I misread it as "Kagan"


Kroger's is the worst grocery store, anyway. Who shops there any more?
posted by Devils Rancher at 1:29 PM on June 14, 2012


Oh my god this is brilliant.
posted by odinsdream at 1:29 PM on June 14, 2012


Seriously though, is not the govenment going to wonder about their use of the word "tax," or at least expect it rendered unto them? You could obfuscate with jargon & call it a "Legacy User Accessibility Surcharge."
posted by Devils Rancher at 1:30 PM on June 14, 2012


Not quite IE7, but this is kind of brilliant too.
posted by KokuRyu at 1:32 PM on June 14, 2012


Gator: According to this, there are STILL more people using IE6 than 7. What the crap?

Some browsers, like Opera, have/had the option to report as IE x, because some websites would get confused with "non-standard" browsers and assume they were out-of-date or non-compliant, and prompt the user to upgrade to a different browser.

And then there are a LOT of old computers or systems where certain browser versions are locked in place by IT for some reason.
posted by filthy light thief at 1:34 PM on June 14, 2012


Those saying they are stuck on ie6/7 at work - you know you can use portable versions of proper browsers, right? You can even run them off a USB stick, no admin privileges needed. You might have to copy in the address of the web proxy your workplace uses, then you're good to go.
posted by iotic at 1:38 PM on June 14, 2012


Those saying they are stuck on ie6/7 at work - you know you can use portable versions of proper browsers, right? You can even run them off a USB stick, no admin privileges needed. You might have to copy in the address of the web proxy your workplace uses, then you're good to go.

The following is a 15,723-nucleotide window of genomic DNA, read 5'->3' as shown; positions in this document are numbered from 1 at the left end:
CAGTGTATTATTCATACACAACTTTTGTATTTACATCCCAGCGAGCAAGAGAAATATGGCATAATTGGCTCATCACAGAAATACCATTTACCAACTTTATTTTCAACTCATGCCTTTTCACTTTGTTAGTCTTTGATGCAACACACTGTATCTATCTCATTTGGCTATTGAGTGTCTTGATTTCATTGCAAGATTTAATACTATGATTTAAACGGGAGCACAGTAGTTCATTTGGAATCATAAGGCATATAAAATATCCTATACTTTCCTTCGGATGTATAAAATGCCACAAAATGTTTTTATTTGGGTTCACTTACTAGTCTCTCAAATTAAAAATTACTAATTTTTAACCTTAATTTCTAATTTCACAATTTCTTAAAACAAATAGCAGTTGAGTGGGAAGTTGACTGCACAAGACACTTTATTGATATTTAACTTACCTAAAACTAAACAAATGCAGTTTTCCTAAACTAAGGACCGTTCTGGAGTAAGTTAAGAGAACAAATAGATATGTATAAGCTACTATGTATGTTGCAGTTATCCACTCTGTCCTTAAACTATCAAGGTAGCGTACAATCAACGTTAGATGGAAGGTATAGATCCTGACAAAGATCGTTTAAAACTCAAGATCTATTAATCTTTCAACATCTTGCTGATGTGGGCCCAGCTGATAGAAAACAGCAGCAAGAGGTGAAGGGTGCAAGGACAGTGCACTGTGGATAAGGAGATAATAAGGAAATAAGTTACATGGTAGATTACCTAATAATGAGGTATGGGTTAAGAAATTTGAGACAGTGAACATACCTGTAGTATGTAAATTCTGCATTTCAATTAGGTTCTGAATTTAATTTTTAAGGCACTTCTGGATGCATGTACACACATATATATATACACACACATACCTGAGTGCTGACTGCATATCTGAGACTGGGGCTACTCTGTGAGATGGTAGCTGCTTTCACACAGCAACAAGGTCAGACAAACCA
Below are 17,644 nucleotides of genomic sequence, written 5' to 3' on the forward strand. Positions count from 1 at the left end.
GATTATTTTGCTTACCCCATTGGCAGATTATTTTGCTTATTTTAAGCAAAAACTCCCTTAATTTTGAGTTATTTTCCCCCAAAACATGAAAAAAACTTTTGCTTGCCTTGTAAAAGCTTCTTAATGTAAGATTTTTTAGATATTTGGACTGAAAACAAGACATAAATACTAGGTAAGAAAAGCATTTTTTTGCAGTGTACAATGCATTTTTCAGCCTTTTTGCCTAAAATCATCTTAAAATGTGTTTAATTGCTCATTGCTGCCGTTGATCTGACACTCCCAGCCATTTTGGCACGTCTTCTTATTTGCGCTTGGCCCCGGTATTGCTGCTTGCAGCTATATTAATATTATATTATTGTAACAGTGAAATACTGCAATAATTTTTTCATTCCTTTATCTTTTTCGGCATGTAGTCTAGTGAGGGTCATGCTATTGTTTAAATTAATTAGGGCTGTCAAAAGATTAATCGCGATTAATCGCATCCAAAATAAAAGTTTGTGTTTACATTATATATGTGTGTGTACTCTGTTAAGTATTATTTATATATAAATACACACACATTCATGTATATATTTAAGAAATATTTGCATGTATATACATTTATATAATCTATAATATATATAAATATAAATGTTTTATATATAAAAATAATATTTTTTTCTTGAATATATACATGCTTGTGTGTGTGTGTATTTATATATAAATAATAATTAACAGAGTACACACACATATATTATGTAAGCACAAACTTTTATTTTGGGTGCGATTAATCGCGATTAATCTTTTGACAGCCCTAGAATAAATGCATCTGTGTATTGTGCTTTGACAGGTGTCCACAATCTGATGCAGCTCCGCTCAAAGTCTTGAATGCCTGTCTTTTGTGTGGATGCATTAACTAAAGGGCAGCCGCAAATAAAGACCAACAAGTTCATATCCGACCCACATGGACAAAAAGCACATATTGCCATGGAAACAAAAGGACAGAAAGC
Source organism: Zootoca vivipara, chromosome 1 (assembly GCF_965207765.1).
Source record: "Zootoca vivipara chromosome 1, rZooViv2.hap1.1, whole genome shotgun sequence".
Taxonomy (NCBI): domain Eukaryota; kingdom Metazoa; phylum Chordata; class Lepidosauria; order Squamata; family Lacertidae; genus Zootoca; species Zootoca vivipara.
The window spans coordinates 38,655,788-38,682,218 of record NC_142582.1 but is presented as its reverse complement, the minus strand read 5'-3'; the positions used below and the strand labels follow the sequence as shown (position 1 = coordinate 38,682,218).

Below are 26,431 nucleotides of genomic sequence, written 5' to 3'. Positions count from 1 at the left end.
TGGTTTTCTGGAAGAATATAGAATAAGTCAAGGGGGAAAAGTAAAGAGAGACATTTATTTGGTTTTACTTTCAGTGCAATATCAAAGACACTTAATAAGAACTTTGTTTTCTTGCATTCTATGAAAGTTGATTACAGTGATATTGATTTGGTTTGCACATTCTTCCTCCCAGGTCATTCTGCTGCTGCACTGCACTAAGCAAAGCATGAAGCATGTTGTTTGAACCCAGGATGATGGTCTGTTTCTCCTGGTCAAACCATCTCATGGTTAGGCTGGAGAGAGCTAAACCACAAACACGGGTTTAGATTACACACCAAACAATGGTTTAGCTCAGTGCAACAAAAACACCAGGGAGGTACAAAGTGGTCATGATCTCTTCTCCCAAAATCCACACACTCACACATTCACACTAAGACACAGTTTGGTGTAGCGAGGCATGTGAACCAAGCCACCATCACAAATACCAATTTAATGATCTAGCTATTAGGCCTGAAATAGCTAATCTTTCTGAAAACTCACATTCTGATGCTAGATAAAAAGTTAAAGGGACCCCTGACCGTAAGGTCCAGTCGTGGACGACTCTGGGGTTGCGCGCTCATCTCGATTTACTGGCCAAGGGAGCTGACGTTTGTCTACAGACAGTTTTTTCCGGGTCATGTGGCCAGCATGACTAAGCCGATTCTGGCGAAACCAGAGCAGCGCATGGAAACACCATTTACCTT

It's a useful suggestion, but many large firms have their USB drives (or access to any sort of portable media) locked down.
posted by emergent at 1:54 PM on June 14, 2012


This is asinine. The vast majority of people could give a shit what browser they use; if it works fine for them, why the hell should they upgrade? "Web designers" have had a hugely self-inflated sense of importance for a long, long time. You may care a lot about nitpicky CSS standards and bleeding-edge HTML features but the customers viewing your web site probably don't. If I ever saw a message like that, I would be sure to click away instanteously and file a little mental note never to go back to that site. I don't know what this company sells but I bet there's nothing that can't be found somewhere else. What a vile, hostile thing to do to your customers. Here is a ladder, Kogan web developers, please do get over yourselves.
posted by kjh at 1:57 PM on June 14, 2012 [6 favorites]


This is a cute publicity stunt, but with boilerplate polyfills IE7 doesn't actually require extra effort to support. IE6 was all kinds of crazy, sure, but IE7 behaves pretty reasonably.
posted by ook at 1:57 PM on June 14, 2012 [2 favorites]


Far better for everyone if they just install Chrome or Firefox and keep up to date